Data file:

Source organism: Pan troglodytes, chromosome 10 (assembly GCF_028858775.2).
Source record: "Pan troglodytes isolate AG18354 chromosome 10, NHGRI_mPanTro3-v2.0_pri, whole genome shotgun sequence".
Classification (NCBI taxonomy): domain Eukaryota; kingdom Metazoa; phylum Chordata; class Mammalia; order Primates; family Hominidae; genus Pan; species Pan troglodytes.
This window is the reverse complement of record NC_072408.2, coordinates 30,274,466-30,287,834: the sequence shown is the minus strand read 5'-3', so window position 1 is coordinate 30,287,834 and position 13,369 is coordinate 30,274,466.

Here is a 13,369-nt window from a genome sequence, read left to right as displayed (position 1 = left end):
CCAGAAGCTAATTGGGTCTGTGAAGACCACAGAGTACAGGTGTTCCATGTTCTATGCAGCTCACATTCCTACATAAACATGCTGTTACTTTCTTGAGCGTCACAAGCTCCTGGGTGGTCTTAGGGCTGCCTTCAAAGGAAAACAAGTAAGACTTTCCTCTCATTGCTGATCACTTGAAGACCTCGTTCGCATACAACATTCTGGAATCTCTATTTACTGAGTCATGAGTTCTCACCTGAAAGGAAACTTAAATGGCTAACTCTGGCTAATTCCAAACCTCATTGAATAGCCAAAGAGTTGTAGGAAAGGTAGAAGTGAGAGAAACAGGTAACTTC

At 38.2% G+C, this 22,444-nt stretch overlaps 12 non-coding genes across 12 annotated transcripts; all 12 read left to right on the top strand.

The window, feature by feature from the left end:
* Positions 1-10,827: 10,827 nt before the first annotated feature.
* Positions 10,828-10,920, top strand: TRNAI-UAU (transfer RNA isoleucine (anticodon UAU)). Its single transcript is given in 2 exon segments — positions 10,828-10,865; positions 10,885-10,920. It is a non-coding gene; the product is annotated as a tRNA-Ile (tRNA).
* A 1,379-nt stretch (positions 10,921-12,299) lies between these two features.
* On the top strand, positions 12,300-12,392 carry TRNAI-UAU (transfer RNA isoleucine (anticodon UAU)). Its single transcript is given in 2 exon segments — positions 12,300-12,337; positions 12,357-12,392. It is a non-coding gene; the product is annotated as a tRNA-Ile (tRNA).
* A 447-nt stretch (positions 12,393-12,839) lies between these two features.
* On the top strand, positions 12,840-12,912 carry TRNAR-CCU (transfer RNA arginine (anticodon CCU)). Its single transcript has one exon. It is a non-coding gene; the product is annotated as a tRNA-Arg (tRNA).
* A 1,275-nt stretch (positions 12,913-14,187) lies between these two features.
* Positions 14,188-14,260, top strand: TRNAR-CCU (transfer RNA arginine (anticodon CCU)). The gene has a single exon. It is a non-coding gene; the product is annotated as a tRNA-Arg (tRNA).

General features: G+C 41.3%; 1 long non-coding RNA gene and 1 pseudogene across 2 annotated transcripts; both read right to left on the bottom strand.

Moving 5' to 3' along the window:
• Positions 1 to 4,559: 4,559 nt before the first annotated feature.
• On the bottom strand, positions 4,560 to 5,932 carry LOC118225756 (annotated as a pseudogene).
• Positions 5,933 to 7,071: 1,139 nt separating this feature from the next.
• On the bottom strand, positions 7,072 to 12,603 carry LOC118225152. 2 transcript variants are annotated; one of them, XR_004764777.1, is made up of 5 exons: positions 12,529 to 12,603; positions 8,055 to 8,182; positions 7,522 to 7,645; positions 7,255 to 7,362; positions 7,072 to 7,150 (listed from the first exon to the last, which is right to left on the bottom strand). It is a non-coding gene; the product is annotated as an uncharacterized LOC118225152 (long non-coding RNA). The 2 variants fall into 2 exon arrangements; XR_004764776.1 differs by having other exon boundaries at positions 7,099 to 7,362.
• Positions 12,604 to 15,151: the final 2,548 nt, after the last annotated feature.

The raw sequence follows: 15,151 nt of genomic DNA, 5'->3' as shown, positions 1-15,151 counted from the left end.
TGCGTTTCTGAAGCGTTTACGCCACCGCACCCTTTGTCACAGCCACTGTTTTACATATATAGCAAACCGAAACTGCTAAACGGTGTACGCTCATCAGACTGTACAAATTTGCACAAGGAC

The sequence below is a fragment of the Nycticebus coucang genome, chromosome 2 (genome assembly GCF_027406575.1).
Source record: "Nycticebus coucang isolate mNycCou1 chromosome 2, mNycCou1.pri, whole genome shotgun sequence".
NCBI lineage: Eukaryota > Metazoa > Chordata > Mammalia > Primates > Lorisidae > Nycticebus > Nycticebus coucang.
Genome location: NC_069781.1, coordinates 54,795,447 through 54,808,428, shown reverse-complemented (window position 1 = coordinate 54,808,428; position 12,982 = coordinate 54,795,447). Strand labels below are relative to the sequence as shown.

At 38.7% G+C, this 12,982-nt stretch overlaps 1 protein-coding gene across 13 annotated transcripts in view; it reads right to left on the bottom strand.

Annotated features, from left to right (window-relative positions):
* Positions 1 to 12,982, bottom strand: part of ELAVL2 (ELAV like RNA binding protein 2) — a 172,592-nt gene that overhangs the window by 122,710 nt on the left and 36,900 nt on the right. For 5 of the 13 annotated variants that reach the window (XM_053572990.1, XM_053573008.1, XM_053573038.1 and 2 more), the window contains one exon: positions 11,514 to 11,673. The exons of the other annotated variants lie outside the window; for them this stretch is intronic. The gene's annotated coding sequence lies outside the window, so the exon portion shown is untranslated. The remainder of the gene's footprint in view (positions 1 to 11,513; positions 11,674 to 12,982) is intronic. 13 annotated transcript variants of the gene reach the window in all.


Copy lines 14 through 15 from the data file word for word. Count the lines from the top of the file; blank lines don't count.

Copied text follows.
* On the top strand, positions 12,840-12,912 carry TRNAR-CCU (transfer RNA arginine (anticodon CCU)). Its single transcript has one exon. It is a non-coding gene; the product is annotated as a tRNA-Arg (tRNA).
* A 1,275-nt stretch (positions 12,913-14,187) lies between these two features.